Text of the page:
How would you define beauty? Also, is beauty a human right? Adrianna Żywolewska, Irene Wessels, Janneke van Wegberg and Florence Stigter looked for answers. These 4th year Skin Therapy students researched the literature, talked to human rights specialists and used their camera to ask people in The Hague about their opinion concerning beauty. The results of their research are gathered in the documentary 'Right to Beauty'.


There is a reason underlying why these future skin therapists chose the subject of beauty for a research study on human rights. Thanks to the application of new technologies and under the influence of social media, the profession of skin therapist is rapidly changing. "About 10 years ago, the profession of skin therapist was mainly focused on treating sick or damaged skin. With the introduction of new laser techniques, skin therapists increasingly receive requests for treatment of healthy skin," says lecturer Natasha Labohm, who researches the ethical conduct of the skin therapist within the Research Group World Citizenship.



Social media is having an unparalleled impact on beauty standards as well as it reinforces this question. If you are sensitive to the daily stream of perfect – filtered and photoshopped - pictures on Instagram, you may rapidly ask for help in order to get that perfect skin. "It takes always more time and money to meet the minimum beauty standards," as Natasha says. "This creates a gap within society between people who do and people who do not have time nor money to meet these standard. Lookism and discrimination on the basis of appearance occurs worldwide. They concern women and men." 


Perfect pictures

"How do you define beauty? This is actually the first question you should be asking", Adrianna explains. "Beauty is not an objective notion. Share a picture of a random person with your friends and you will see their opinions are divided." Curious about the opinion of The Hague's population, these students went out into the city with a camera and asked passing strangers which is their idea of beauty. Janneke explains: "We see 'perfect picture' on socials, although you can always argue about what perfection means. So we were actually surprised by the answer. [spoiler alert] When you ask honestly and directly people, beauty is often about appearance. Not about how you look like, but about how you behave and react."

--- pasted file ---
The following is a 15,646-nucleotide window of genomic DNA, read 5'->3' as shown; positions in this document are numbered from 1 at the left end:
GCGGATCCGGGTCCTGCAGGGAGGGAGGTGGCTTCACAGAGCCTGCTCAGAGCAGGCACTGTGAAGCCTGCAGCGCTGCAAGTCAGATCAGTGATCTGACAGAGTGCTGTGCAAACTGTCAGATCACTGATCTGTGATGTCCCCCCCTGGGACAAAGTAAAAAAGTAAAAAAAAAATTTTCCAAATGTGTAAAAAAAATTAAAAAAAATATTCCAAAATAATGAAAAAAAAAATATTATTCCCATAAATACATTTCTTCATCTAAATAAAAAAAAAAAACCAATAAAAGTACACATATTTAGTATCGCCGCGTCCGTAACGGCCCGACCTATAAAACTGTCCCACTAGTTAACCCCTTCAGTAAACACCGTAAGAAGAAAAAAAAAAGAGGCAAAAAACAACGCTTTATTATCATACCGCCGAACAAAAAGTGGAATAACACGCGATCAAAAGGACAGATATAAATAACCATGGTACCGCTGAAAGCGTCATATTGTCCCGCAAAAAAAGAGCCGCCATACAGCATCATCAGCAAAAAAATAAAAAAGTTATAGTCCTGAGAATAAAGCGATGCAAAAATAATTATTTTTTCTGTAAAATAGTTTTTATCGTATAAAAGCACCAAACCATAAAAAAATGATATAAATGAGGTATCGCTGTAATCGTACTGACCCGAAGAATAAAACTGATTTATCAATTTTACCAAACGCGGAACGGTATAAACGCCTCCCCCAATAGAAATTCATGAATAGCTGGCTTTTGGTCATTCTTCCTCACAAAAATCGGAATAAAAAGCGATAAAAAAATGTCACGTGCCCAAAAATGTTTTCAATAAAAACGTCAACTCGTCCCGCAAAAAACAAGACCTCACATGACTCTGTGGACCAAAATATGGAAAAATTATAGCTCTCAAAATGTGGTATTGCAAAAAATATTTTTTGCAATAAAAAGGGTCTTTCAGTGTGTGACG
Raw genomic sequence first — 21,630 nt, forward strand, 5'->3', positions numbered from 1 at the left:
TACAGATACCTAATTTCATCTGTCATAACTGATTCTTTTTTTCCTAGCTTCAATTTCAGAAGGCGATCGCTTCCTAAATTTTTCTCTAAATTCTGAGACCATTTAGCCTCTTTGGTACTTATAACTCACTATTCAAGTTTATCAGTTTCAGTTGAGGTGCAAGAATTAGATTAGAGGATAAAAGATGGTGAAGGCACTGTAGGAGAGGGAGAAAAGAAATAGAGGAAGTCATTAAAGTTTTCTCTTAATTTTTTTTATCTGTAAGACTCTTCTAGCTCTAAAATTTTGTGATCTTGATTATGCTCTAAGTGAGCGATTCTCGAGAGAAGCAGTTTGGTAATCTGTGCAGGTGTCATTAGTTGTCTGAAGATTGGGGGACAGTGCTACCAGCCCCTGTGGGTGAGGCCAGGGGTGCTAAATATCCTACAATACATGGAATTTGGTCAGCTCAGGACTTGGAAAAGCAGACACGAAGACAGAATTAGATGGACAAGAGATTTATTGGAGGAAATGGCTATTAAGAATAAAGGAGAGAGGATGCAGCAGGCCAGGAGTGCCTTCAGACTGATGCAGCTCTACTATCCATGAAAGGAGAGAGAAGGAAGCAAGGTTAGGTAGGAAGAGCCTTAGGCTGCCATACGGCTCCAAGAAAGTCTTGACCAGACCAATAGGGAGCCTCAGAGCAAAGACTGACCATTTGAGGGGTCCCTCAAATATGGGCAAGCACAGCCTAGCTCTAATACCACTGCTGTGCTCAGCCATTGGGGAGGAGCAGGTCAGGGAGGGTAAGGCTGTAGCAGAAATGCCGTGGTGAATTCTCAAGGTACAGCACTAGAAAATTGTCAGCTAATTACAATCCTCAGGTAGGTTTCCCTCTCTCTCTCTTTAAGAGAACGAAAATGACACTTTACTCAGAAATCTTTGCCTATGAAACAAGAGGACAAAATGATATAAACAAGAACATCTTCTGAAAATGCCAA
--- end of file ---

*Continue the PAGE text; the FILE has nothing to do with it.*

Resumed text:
Impossible to prove

If beauty is a human right, then you should be able to claim it or to demand it. Since there is no clear definition of beauty, claiming it is thus difficult. "The Universal Declaration of Human Rights does not include the right to beauty," says Florence. "It contains articles on discrimination and acceptance of other people. Claiming rights dealing with discrimination and that are clearly defined is already difficult. Discrimination on the basis of appearance present even more challenges. You prove that someone else has hurt you because he or she does not appreciate your appearance."


To accept differences

Irene: "In our research, we also spoke to human rights specialists. They ask about the standard to claim the right. When shall you be considered as not beautiful enough? Who will define this? It is impossible to prove." Beauty is not mentioned in the Declaration of Human Rights nowadays. But it does not mean that the discussion is over for the Skin Therapy students. "This research made us reflect about what the right to beauty could possible mean within the daily practice of a skin therapist," says Florence. "As a professional, you, for example, keep in mind that the idea of beauty you have might be different from the patient’s idea. Suppose someone comes to see you for acne problems, but you notice much more on the skin such as spots or hair for example. It is not necessary to mention all this. By doing so, you respect the patient's wishes and accept his or her idea of beauty."



"The purpose of the documentary we filmed is to discuss beauty and the way we address beauty," says Janneke. "When making the film and researching, we gained a better understanding of other notions around beauty. As far as we are concerned, it is all about accepting fellow human beings." Adrianna adds: "How do we deal with beauty and the pressure of social media for example? We know that everyone edits photos intended to social media in order to fit into a particular ideal of beauty. In fact, influencers visit a skin therapist because they want to have a skin exactly as smooth in real life as they do online. We feel a pressure we do not speak about. It remains a taboo. Why do we react, how does it affect us and how do we treat other people? We want to open such a debate."


Documentary 'Right to Beauty’

Are you curious to see the documentary of Adrianna, Irene, Janneke and Florence?

  • You can watch the documentary on YouTube (and leave a comment!).
  • Come to the Faith In Human Rights Festival at the end of this year. There, the film will premiere on a big screen and you can meet and exchange views with the film directors.


Are you looking for more information?


About Faith in Human Rights

The IofC programme Faith in Human Rights is preparing to celebrate the 75th anniversary of the Universal Declaration of Human Rights, on December 10, 2023. They have already booked the Peace Palace in The Hague for the event.